Sunday, April 27, 2008

Another busy week... a bit of this

a LOT of this if you don't already, now would be a fantastic time to subscribe to BB, or you're going to miss out.

Heads up... spring is finally starting here... at least some Willow Warblers are in - those flighty first arrivals that sing from all sorts of unusual places - heard them straight away this morning and there were 2 on the Mill Garden, where they will probably breed. Still no leaves on the trees though. Between you and me, I think they're all dead. But the birds know it's spring and are getting down to the very serious business of having lots and lots of sex - in and around the Mill Garden they was a Song Thrush with a gob full of disgusting worms and such, and I found a pair of European Goldfinches nestbuilding in the Cypresses. Male and female Roe Deer in the shrubs down the track to the beach, and I got some fantastic WW and Common Chaffinch songs recorded.

At the beach, 3 Common Eiders had entirely grey-green bills - this is in contrast to last year andit fits Martin Garner's observation that these yellow-billed borealis-alikes appear in fits and starts from year to year. Nice male Grey Wagtail here too. I climbed up the cliff stes and in the willows at the top there was a Common Chiffchaff skulking, and singing intermittently - another fresh-in. I recorded that as well, but when I downloaded from the Remembird this evening all I got was the ear-busting white noise of data-transfer that means my stoopid phoone must have been trying to phone Mars or something at the time.

At the seabird cliffs - the usual Black-legged Kittiwakes, Guillemots (Common Murres) and Razorbills, but still no Atlantic Puffins. Offshore though... a Red-throated Diver south, then 5 Eurasian Curlews and looking down onto the rocks, there's a Whimbrel. Things are actually on the move in Newtonhill. And about bloody time. And 2 Sandwich Terns going north reinforced the summertime theme.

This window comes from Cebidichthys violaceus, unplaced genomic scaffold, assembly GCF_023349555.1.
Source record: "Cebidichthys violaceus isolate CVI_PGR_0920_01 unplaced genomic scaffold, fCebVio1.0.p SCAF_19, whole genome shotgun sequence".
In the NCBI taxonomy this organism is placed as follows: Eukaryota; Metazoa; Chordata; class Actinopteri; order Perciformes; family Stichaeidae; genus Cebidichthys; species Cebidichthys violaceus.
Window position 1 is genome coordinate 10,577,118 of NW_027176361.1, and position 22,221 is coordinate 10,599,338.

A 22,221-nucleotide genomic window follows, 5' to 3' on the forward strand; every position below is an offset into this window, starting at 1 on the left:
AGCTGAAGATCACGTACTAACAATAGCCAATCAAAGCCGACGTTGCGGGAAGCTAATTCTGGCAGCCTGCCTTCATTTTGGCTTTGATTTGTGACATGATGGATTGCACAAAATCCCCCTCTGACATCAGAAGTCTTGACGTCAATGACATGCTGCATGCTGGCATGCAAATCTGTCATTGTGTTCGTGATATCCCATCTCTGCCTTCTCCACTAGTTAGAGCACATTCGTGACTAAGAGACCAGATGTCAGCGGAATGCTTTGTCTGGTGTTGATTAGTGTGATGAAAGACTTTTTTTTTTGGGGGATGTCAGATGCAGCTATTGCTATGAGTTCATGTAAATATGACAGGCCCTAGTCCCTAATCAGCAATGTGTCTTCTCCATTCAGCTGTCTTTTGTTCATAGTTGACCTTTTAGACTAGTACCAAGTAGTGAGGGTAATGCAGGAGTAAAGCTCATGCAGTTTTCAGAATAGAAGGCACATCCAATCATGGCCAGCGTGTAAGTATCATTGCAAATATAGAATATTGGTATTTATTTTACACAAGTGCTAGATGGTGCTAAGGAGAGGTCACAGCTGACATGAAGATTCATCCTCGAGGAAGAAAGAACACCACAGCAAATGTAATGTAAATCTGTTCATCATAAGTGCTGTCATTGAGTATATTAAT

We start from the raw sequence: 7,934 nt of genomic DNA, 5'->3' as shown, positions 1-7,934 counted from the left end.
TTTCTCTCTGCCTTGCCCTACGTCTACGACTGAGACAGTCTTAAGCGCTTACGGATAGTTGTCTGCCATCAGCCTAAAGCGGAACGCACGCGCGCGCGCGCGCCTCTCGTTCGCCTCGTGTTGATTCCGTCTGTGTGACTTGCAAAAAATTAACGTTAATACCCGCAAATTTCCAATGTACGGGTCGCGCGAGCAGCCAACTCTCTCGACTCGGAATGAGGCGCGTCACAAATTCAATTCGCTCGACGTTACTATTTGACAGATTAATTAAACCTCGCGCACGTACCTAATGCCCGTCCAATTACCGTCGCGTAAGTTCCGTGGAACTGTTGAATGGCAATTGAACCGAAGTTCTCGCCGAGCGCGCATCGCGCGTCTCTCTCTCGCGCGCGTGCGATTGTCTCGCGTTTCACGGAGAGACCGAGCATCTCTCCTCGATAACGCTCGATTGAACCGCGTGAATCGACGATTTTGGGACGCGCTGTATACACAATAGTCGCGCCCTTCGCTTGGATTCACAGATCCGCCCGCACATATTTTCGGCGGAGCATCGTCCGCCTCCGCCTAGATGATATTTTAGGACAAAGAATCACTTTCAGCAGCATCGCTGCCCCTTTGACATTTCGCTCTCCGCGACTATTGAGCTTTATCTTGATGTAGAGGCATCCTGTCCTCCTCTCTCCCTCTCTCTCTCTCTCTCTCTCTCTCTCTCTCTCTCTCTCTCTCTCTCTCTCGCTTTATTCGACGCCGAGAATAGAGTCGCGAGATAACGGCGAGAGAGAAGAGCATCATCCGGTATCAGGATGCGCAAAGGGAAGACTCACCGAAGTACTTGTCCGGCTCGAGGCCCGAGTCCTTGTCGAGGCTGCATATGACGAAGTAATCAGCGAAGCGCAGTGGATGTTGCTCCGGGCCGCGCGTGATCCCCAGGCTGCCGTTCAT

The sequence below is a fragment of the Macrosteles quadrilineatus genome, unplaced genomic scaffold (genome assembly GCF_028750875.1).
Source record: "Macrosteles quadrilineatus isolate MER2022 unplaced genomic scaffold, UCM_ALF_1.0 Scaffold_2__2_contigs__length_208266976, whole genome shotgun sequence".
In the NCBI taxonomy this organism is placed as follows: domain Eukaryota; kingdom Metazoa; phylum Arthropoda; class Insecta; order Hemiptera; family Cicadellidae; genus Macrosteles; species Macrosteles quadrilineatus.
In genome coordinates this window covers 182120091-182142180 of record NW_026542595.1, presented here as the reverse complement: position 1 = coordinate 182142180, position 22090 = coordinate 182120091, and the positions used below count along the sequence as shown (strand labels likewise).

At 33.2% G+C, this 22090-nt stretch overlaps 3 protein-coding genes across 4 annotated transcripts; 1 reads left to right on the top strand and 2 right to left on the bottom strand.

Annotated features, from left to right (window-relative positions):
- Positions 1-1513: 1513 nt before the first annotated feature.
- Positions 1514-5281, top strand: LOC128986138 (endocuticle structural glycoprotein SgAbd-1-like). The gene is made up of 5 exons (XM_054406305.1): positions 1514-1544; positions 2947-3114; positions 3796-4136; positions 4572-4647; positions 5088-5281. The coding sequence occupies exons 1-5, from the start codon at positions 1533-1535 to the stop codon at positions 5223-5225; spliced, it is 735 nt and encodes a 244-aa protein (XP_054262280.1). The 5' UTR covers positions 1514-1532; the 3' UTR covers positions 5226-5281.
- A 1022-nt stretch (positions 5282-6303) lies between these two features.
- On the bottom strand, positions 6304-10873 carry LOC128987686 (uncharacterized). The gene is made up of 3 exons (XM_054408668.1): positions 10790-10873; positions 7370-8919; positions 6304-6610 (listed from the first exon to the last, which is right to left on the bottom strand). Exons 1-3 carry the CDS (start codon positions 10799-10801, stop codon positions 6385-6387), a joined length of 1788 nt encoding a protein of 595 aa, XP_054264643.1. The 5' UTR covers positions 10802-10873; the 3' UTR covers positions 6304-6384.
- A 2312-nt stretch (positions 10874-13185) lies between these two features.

From there I went up to the allotments. Argh! Something that had never occurred to me is that people might read this blog. I mean, I *know* birders would read it from time to time. Bit I didn't expect *real* people to read it. So HELLO to all the allotment-eers. I overheard that some of you have got dishevelled gardens at home that need seeing to. Now I'm worried that someone from Muchalls migh read this blog and hear what I think about their curtain-twitching habits. More busy busy Song Thrushes, House Sparrows etc at the allotments, but the only migrant was a I looked over to the cricket pitch (a Scottish cricket pitch, on a wind-blasted cliff, go figure) and there was a single Sand Martin (Bank Swallow) buzzing the Oystercatchers.

Down to the coastal fields for another look-see for itinerant Black Larks. Whoah! Common Linnet overload! Well, only about 25 of them, but they were NOT here last week and now they were in the gorse, and the weeds, and collecting nest material, the whole works. It's like someone let them out of a box. Eurasian Skylarks singing lustily as you would expect, but also a larger than normal number of Meadow Pipits, in fact they seemed to be everywhere as well.

Slinking under the railway viaduct and into Muchalls, my hair started to stand on end from the static electricity caused by nylon net curtains rubbing against each other. There was a single Barn Swallow over the fields here, and another Willow Warbler in Water Valley. Then as I walked back up the track towards Newtonhill, I was stalking a Yellowhammer (I was hungry by then) and a Grasshopper Warbler started singing from the gorse. So that's more like it - not just my entry-level migrants today, but also a patch-second. I wanted to get a recording but Remembird's battery chose exactly then to go flat. I know I should take the battery out when I'm not using it for a bit, but by the same token I also know that I should learn Mandarin, brush my teeth after eating sweets and wash the blood off my driveway, but those things never seem to happen either. By the time I changed the battery the gropper had shut up, apparently for good, but I did get this...

...some fantastically complicated Common Linnet song, and now I've got the bit rate sorted out on the ol' Remembird I can capture it easily. Hurrah!

Bit of an irritating Eurasian Skylark twittering away in the background on this first one,

but here you can really see why the Cage and Aviary people think they're worth imprisoning.

Secret Garden was empty of interesting birds, but there was a Small Tortoiseshell, Green-veined White and a Peacock butterfly.

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